By William C. Sexton
Here are two sides of a problem. However, one side may never be recognized as a problem – that of riches. The common response, jokingly of course, is: “I’d like to have that kind of a problem for awhile.” Yet, seriously, if one has riches, he is responsible for the proper use of them. The other side, poverty, is not desirable either. One is likely to misbehave on either side, in either case.
First, if one has riches, he is tempted to be satisfied and see no real need for God. Yet, one has the need for God’s guidance, protection, and strength to be fair, just, and caring. The Scriptures warn against such:
1. In the Old Testament. To the children of Israel, Moses exhorted, when you come into the land and have “houses full of all good things, . . . wells digged, . . . vineyards and olive trees, . . .; then beware lest thou forget the Lord, which brought thee forth out of the land of Egypt, from the house of bondage” (Dent. 6:10-12). The key word here is “forget.”
2. In the New Testament. 1 Timothy 6:17, “Charge them that are rich in this world, that they be not high-minded, nor trust in uncertain riches, but in the living God, who giveth us richly all thing to enjoy; that they do good, that they be rich in good works, ready to distribute, willing to communicate; laying up in store for themselves a good foundation against the time to come, that they may lay hold on eternal life.” The key word here is “trust.”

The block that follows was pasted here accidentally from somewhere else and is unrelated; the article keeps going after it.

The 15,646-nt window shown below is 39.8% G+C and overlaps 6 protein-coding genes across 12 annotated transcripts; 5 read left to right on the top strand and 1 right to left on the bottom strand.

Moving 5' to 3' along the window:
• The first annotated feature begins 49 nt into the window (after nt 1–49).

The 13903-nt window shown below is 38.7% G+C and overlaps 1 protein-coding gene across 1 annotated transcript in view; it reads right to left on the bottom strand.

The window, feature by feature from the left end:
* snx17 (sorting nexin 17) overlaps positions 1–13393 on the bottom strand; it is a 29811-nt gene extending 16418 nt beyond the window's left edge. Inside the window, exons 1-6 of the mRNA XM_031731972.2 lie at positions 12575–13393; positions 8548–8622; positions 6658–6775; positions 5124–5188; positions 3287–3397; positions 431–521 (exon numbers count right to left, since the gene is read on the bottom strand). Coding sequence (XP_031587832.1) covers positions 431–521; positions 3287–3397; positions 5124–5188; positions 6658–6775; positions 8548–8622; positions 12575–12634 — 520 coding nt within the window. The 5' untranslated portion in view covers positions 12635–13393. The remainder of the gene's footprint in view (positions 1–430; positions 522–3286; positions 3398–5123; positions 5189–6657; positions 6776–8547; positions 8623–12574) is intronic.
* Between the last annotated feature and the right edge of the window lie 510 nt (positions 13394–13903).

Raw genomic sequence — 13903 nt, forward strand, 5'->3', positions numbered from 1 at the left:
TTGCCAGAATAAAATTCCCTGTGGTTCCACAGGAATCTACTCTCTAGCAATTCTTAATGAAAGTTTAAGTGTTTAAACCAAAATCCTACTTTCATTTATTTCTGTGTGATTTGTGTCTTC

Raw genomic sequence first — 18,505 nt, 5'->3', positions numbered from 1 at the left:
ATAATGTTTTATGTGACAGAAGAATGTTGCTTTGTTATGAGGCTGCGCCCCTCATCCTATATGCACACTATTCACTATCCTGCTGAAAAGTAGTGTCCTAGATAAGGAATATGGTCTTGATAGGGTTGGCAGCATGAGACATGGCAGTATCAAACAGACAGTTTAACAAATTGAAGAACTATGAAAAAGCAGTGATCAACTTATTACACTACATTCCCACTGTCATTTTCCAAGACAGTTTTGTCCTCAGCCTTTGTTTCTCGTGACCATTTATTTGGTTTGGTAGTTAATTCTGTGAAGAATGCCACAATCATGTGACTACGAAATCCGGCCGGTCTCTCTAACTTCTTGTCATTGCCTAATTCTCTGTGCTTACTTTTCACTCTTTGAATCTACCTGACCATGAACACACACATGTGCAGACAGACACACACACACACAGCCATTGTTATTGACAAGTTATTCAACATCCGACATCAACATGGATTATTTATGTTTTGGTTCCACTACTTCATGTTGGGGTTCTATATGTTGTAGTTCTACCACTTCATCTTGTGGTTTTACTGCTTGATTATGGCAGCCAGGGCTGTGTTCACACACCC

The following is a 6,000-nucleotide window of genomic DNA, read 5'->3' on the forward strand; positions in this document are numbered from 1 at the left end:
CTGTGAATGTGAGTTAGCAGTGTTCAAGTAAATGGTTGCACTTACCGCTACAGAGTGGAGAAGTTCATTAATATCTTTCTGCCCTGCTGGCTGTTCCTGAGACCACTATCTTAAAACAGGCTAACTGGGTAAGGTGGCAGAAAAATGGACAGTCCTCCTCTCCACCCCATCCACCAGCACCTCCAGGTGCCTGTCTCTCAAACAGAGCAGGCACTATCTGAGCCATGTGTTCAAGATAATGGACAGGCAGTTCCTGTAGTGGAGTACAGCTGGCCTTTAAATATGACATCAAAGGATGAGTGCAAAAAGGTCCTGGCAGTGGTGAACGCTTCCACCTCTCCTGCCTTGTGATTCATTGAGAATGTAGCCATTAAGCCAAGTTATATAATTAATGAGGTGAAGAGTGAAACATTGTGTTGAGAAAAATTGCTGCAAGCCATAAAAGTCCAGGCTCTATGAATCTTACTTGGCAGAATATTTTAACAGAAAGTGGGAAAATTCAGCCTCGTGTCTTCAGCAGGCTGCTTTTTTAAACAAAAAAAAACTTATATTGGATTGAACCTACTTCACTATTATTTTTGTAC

3. The rich young man (Mk. 10:17-27; Matt. 19:16-22) seemingly wanted to serve God – However, when it came to a test of who or what came first, he chose money and went away sorrowful, “for he had great possessions.”
4. The “love of money” is the downfall of many a person. 1 Timothy 6:10, “For the love of money is the root of all evil: which while some coveted after, they have erred from the faith, and pierced themselves through with many sorrows.”
Secondly, if one is feeling the pain of being in poverty, he is tempted to be so dissatisfied that he fails to depend on God and truth him. All his time and effort is spent thinking about how unjustly he is treated, etc. Perhaps, he develops bitterness in his mind which eats away at him and manifests itself toward others in such a way that he harms himself and others, too.
Thus we see that neither riches nor poverty is the ideal state to be in. Responsibility is associated with each. The state of being in either, however, is not necessarily destructive. There is danger associated with each.
If one finds himself in poverty, then let them search for the reason and the key for getting out of that state with integrity, maintaining one’s relationship with God and his Son. If one finds himself with riches, instead of being puffed up, proud, uncaring, and self-sufficient, let him ask how he can use these riches to help others and benefit God’s people.
Beloved, we cannot escape the fact that we are responsible individuals, regardless of the state we are in, relative to riches and socio-economic status. We are responsible for using whatever goods that we are permitted to possess in this life.
Guardian of Truth XXXIV: 9, pp. 259, 280
May 3, 1990